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Hidden KPI: "Looking busy"

Yesterday we looked at how Hidden KPIs can impact your team, testing program, and career. One of the most common examples is the unspoken expectation that everybody should always be doing … lots of stuff. This can undermine the success of a testing program, so let’s talk about how to deal with it.

Signs that “looking busy” is a hidden KPI for your organization

You probably already know if this is an issue, but in case you’re unsure, or just need validation, here are a few indicators:

How this hidden KPI impacts your testing program

A busy experimentation program is not necessarily an effective one. In fact, sometimes you have to deliberately do nothing in order to be effective. So if a culture of busyness pushes you to run more tests, or run tests faster, you’re headed for disaster.

In particular, the push for more tests will likely force you into running lower impact tests on lower impact pages, elements, and audiences. You’ll certainly keep busy tracking all these concurrent experiments, but you won’t see much measurable return.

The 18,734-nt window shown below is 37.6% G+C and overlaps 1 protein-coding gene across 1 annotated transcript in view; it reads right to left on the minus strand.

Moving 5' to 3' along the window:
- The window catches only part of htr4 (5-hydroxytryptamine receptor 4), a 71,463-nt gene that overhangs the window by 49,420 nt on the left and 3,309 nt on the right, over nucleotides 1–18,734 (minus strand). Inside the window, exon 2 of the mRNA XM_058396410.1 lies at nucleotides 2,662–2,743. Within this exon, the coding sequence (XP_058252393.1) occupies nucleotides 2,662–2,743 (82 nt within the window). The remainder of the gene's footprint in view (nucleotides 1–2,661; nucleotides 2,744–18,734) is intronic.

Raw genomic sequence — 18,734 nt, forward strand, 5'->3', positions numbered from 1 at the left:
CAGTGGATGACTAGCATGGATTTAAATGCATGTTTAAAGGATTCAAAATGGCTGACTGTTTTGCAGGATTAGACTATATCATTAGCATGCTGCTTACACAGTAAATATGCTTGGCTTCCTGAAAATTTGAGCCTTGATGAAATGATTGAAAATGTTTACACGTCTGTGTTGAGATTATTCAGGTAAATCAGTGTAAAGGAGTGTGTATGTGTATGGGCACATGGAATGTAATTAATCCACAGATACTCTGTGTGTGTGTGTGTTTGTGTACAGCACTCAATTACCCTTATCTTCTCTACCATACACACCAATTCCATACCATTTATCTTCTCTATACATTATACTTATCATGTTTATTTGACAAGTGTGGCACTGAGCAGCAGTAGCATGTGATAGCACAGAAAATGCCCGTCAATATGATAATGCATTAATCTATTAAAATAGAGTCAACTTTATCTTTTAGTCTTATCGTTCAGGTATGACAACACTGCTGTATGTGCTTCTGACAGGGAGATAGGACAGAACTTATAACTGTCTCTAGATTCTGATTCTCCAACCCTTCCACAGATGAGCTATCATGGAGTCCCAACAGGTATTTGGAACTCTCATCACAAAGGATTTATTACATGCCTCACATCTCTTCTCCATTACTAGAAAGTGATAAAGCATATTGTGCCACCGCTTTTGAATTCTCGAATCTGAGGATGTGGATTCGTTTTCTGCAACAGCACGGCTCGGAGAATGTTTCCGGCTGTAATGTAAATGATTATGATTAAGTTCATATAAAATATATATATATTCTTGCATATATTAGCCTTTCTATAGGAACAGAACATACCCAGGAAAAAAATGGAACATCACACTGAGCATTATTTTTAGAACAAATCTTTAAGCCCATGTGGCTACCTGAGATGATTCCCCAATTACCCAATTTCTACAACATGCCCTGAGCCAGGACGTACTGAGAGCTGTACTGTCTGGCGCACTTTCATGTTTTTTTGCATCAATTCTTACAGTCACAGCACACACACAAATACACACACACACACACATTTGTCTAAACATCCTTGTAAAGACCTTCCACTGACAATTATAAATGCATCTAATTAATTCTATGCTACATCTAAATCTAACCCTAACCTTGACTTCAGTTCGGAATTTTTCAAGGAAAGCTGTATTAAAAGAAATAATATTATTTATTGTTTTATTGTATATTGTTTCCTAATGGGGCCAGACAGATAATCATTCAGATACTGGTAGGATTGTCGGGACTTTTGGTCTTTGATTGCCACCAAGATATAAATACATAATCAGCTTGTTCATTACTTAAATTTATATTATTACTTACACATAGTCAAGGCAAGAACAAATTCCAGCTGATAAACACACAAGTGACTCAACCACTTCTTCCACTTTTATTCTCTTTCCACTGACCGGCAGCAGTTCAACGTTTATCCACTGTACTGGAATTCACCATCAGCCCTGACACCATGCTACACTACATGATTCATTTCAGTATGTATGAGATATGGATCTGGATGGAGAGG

This leads to another danger, which is the risk that your reporting and results analysis take on a disproportionate role. A test has no value if we don’t draw conclusions and take action based on its results, so these are clearly important activities. But a culture of busyness can lead you to spend days diving into audience segments of insufficient sample size, increasing your risk of Type I errors. And it can lead you to produce extensive 30-slide results decks where a “here’s what we learned, here’s what we’re doing next” email might have sufficed.

What you can do

It’s hard to meet the Hidden KPI of looking busy while also hitting your actual KPIs of conversion lift or impact on revenue. Here are a few strategies that should help:

If you’ve got your own tips and tricks for navigating a “look busy” culture, please reply and let me know!

    © 2024 Brian David Hall